What The Jinx Reveals About Lies and Body Language

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Photo: HBO

Real life rarely wraps up as neatly as this: On Sunday, the season finale of HBO’s documentary series The Jinx: The Life and Deaths of Robert Durst aired what sounded like a hot-mike, accidental confession from Robert Durst, recorded as he muttered to himself in the bathroom. Just one day before, Durst was arrested in New Orleans over suspicions of his involvement in the 2000 death of his close friend Susan Berman. But some of us have at least one last, lingering question here: What was happening with Durst’s weirdly intense body language during his interviews with the documentary crew? 

Before and after responding to questions, Durst would blink excessively and, sometimes, forcefully, as if he was using the whole of his bodily strength to perform what’s normally an automatic behavior. (Over at Gawker, Rich Juzwiak put together a nice supercut of Durst’s blinking, by the way.) At one point during the finale, Durst covered his face with his hands in response to an interviewer’s question. And then there was the burping! Can tics like these ones reveal a liar, as many fans of the show seem to believe?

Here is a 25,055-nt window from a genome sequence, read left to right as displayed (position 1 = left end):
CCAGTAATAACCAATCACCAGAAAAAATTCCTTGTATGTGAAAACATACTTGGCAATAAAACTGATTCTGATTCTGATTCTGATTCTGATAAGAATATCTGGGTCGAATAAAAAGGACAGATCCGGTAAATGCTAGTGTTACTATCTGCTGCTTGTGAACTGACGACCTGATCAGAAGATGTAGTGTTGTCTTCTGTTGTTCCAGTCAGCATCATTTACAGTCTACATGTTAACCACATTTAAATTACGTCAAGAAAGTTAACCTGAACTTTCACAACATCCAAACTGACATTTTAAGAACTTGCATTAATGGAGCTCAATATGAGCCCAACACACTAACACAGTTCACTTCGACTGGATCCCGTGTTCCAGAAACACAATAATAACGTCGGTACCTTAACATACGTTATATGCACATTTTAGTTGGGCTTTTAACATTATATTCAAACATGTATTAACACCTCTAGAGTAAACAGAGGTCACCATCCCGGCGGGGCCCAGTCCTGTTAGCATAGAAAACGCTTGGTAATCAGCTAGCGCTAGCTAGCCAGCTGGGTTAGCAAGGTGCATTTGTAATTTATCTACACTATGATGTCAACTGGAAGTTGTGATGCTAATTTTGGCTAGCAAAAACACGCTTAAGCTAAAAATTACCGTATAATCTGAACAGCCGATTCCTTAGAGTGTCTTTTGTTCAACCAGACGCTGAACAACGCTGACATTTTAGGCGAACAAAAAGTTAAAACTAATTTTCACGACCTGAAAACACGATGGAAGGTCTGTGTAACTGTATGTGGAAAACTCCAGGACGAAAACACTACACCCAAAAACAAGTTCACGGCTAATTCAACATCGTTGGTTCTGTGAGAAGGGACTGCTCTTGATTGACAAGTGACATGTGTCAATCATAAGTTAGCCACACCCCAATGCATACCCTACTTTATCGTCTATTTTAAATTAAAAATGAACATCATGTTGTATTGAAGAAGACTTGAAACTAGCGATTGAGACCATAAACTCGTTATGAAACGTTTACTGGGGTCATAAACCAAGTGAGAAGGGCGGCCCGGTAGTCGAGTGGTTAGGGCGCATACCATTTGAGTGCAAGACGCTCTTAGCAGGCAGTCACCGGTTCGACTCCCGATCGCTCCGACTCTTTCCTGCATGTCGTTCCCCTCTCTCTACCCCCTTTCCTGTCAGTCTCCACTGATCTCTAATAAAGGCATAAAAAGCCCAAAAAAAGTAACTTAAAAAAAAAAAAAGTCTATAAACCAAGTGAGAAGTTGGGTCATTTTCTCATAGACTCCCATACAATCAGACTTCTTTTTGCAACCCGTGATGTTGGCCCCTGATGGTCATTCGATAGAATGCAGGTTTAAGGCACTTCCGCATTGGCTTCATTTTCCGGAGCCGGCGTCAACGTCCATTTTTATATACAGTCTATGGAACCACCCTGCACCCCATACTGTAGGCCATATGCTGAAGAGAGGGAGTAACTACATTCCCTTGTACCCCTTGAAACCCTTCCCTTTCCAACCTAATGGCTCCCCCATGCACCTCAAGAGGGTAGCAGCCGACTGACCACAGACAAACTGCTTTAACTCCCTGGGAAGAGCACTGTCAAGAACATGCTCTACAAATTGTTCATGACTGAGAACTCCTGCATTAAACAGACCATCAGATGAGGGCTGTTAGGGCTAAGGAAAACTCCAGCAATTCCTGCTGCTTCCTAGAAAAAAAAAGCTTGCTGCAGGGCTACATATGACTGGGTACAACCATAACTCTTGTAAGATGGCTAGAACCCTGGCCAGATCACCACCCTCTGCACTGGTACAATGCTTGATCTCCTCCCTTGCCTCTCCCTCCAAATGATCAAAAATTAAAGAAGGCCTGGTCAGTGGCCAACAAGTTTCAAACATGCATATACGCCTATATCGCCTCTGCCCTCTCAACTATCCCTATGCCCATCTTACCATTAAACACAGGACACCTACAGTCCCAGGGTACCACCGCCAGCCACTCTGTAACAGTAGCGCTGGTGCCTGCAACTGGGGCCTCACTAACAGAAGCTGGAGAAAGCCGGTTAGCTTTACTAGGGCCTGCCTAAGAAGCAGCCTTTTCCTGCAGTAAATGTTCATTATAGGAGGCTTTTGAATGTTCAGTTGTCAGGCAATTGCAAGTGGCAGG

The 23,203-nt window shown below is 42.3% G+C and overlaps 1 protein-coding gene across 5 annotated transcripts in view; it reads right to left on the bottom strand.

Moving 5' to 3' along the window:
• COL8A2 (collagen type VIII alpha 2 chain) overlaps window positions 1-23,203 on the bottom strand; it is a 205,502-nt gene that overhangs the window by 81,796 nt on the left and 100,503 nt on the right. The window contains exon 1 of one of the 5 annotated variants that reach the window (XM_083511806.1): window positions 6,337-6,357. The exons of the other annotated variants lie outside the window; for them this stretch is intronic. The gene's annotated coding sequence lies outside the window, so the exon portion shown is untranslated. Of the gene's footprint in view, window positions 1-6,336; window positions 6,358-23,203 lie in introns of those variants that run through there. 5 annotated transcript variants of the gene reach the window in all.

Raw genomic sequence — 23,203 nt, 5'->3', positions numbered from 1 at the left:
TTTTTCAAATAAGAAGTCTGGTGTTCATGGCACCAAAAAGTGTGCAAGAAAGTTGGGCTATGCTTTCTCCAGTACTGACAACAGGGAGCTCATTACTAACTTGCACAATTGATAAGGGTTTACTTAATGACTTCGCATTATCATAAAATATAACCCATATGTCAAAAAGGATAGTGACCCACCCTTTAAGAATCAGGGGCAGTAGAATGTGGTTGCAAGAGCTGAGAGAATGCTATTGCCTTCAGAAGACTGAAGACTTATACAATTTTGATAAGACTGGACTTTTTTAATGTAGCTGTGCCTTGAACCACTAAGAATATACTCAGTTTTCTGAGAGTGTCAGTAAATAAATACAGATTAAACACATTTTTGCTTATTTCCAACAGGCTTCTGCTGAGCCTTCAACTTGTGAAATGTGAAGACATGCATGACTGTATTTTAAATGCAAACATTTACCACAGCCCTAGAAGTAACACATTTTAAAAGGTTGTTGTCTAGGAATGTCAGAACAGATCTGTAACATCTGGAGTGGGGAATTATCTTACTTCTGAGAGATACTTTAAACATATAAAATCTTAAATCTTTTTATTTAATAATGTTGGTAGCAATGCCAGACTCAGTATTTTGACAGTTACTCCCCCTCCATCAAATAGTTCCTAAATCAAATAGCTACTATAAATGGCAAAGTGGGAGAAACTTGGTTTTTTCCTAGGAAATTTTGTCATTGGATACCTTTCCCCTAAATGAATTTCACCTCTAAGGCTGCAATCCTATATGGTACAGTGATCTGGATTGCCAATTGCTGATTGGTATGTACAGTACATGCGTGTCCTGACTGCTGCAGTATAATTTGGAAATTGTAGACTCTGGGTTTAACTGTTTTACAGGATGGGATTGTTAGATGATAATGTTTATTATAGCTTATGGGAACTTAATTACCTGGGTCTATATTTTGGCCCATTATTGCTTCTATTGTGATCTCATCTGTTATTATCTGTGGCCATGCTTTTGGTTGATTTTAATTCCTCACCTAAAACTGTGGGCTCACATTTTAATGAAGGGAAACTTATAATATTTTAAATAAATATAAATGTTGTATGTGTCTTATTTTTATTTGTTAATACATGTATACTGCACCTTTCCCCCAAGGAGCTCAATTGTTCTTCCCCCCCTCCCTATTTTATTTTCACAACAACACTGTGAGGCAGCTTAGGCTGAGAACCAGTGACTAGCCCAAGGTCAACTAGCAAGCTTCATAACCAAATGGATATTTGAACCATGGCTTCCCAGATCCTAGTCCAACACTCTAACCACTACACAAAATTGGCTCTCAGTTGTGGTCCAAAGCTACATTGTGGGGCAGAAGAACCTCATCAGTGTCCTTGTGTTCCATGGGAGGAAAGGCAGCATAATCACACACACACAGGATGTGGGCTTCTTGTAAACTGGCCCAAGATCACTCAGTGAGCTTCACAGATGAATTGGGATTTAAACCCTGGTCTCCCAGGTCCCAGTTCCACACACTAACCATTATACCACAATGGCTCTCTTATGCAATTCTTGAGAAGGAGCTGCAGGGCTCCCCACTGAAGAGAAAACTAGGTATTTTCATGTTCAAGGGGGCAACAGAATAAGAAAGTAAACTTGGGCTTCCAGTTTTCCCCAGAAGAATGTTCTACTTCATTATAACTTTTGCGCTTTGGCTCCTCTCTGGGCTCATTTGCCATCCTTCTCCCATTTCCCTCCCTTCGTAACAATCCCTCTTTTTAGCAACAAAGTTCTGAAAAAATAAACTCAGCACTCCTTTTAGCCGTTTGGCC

The not-simple answers are: Kind of, yes! But also — no, not really.

According to Joe Navarro, a former FBI counterintelligence officer and the author of several books on nonverbal communication, it’s too simplistic to say that odd behaviors like these directly implicate Durst in the murders. “First of all, there is not one single behavior indicative of deception,” Navarro said. “Not one. No one can claim that. The research is very ample, going back to 1986 — repeated studies have demonstrated that there is no ‘Pinocchio effect,’ per se.”

That said, behavioral analysis can certainly lead interrogators in the right direction — because what these behaviors do signify is that the person is stressed. “So a lot of times what we do notice is that when we ask a question, the person maybe does one of those hard swallows, or they scratch their neck or touch their neck, or their blink rate goes up,” Navarro said. “But — again — those are not indicators of deception. Those are indicators that something is stressing the person at that very moment.”

The blink rate in particular, Navarro said, is something worth paying attention to. While researching his 2008 book on nonverbal communication, What Every BODY Is Saying: An Ex-FBI Agent’s Guide to Speed Reading People, Navarro tracked down old clips of two former presidents — Richard Nixon and Bill Clinton — as they were interviewed about their respective scandals. As he watched, he focused on something very specific: He counted the number of times they each blinked. “The average blink rate is between 8 and 12 blinks a minute, and these individuals were in the 60s and 70s per minute,” he said. (He wrote about this for Psychology Today a few years back, where he said he counted a peak of 68 blinks for Nixon and 92 for Clinton.)